JIM WELTE. Writer. Editor.

Spindrift: The Legend of God’s Gun

By:  | published on December 3, 2008

Courtesy of spindriftwest.comIt’s 1965, and Italian filmmaker Sergio Leone wants to screen his new film, A Fistful of Dollars, in the United States. But instead of introducing the spaghetti Western in Hollywood or New York, United Artists makes the rather batty decision to screen it at the Longshoreman’s Hall along Fisherman’s Wharf in San Francisco. The venue has been hosting a series of Acid Tests held by Ken Kesey, and Leone and the studio agree that these intrepid trippers are exactly the demographic that can quell Hollywood backlash of Leone’s campy take on the Western formula.

Fact check: Leone and United Artists did no such ludicrous thing, as marrying gunslingers and LSD would seem like a debacle waiting to happen. We’ll never really know how well A Fistful of Dollars or Once Upon a Time in the West would’ve played to the likes of the Merry Pranksters. But such an improbable nexus—spaghetti Western meets Acid Test—was the light bulb that sparked musician Kirpatrick Thomas and filmmaker Mike Bruce to come up with a modern film and soundtrack that melds those two seemingly disparate worlds. The Legend of God’s Gun, out on DVD and currently making the film festival rounds, is as weird and campy as old-school spaghetti Westerns (and may be loosely based on Gianfranco Parolini’s 1978 God’s Gun, although there’s nothing official saying so), and yet is also spliced with shards of psychedelia and digital delusions. Backed by a soundtrack that Thomas wrote before the film was even an embryo, it is truly an otherworldly affair.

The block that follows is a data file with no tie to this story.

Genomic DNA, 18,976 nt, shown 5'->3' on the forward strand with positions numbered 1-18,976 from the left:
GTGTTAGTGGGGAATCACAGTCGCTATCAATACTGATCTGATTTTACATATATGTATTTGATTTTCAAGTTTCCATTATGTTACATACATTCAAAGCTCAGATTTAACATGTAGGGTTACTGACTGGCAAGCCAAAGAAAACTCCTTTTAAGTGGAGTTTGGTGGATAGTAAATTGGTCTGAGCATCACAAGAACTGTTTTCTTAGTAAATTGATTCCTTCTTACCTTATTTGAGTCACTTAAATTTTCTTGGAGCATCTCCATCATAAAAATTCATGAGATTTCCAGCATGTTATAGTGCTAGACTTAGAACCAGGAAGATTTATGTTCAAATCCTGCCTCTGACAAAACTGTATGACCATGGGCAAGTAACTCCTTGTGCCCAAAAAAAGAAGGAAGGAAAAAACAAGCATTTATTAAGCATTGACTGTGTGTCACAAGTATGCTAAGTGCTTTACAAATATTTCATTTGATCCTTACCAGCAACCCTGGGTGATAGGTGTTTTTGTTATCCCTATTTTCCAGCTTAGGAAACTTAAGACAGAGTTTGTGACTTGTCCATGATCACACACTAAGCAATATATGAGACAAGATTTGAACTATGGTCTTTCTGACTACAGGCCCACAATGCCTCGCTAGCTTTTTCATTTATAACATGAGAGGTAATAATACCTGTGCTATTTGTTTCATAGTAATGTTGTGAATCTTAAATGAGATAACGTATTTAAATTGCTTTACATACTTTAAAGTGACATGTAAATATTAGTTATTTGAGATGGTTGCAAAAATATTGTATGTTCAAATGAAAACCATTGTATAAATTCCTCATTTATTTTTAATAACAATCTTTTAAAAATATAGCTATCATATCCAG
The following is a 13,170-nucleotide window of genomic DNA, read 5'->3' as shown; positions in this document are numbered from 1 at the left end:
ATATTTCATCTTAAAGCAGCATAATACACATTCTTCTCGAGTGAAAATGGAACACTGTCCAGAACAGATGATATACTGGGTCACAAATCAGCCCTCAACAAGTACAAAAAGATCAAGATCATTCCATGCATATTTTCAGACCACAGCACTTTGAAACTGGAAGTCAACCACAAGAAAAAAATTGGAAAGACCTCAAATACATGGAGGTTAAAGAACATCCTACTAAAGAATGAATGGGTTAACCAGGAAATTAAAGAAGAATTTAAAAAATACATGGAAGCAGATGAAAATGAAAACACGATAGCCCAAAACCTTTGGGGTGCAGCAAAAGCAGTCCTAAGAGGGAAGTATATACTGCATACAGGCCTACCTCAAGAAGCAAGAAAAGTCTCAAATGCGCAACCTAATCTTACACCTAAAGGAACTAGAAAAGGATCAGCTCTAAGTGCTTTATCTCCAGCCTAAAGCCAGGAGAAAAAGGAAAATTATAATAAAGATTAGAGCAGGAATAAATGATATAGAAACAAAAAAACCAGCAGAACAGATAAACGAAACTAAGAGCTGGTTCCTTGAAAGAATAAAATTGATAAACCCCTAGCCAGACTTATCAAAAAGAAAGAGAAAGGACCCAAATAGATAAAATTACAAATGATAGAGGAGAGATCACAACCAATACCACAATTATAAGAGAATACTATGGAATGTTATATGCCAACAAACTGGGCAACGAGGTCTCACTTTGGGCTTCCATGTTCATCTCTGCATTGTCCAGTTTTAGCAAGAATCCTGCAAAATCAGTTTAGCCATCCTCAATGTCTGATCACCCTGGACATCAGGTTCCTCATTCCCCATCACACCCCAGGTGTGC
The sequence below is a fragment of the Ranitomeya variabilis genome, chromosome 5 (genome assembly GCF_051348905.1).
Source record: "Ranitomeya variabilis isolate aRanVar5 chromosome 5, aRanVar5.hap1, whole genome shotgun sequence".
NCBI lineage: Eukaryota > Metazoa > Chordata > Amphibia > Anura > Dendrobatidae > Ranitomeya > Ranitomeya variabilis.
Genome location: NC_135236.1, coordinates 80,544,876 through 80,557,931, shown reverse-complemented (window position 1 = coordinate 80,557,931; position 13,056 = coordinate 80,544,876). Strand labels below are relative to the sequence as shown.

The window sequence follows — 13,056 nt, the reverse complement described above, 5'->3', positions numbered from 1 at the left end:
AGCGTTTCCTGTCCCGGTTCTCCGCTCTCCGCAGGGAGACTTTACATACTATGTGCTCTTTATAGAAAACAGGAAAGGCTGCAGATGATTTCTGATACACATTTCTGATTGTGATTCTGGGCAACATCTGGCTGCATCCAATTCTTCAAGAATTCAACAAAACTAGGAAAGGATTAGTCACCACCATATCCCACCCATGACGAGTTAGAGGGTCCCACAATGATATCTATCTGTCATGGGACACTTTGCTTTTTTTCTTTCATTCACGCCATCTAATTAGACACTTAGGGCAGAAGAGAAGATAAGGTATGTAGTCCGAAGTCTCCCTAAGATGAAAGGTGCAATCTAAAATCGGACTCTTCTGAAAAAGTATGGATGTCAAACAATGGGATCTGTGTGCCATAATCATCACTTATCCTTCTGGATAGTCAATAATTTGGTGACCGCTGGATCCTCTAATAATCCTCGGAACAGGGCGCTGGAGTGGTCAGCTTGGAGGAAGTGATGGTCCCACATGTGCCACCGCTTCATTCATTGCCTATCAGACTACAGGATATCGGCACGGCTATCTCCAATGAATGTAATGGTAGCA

The film and the soundtrack have propelled both Bruce and Thomas’ band Spindrift to greater heights. Bruce has been tabbed by the Dandy Warhols as their music video director and has been holed up at the band’s Odditorium studio in Portland, Oregon. Spindrift released its latest album, The West, on the Dandys’ imprint, Beat the World Records, just last month. Filmmaker Quentin Tarantino got his hands on The Legend of God’s Gun and liked the music so much that he put the Spindrift track “Indian Ride” on the soundtrack for his forthcoming movie, Hell Ride.

For Thomas, the ride started in 2001. A native of Newark, Delaware, Thomas fronted his own post-punk outfit, Spindrift, for more than a decade, but was searching for a new sound and a fresh identity. His band had developed a loyal local following, self-released a few albums, and played gigs in a few of Delaware’s big city neighbors to the north and south. But for all the opportunities offered by those cities, New York, Philadelphia, DC, and Baltimore also stifled the smaller scenes around it, like in Newark.

“I just needed to get out of there after a while and try something else,” Thomas says.

“Something else” would originate from a screening of Leone’s Once Upon a Time in the West and its vaunted soundtrack of trumpet blasts, surf guitar, and haunted bass by composer Ennio Morricone. “It just absolutely blew my mind, and I became obsessed with it,” Thomas says. “I wanted to find a way to incorporate those elements into what I was doing at the time, which was more of the shoegazer sound.”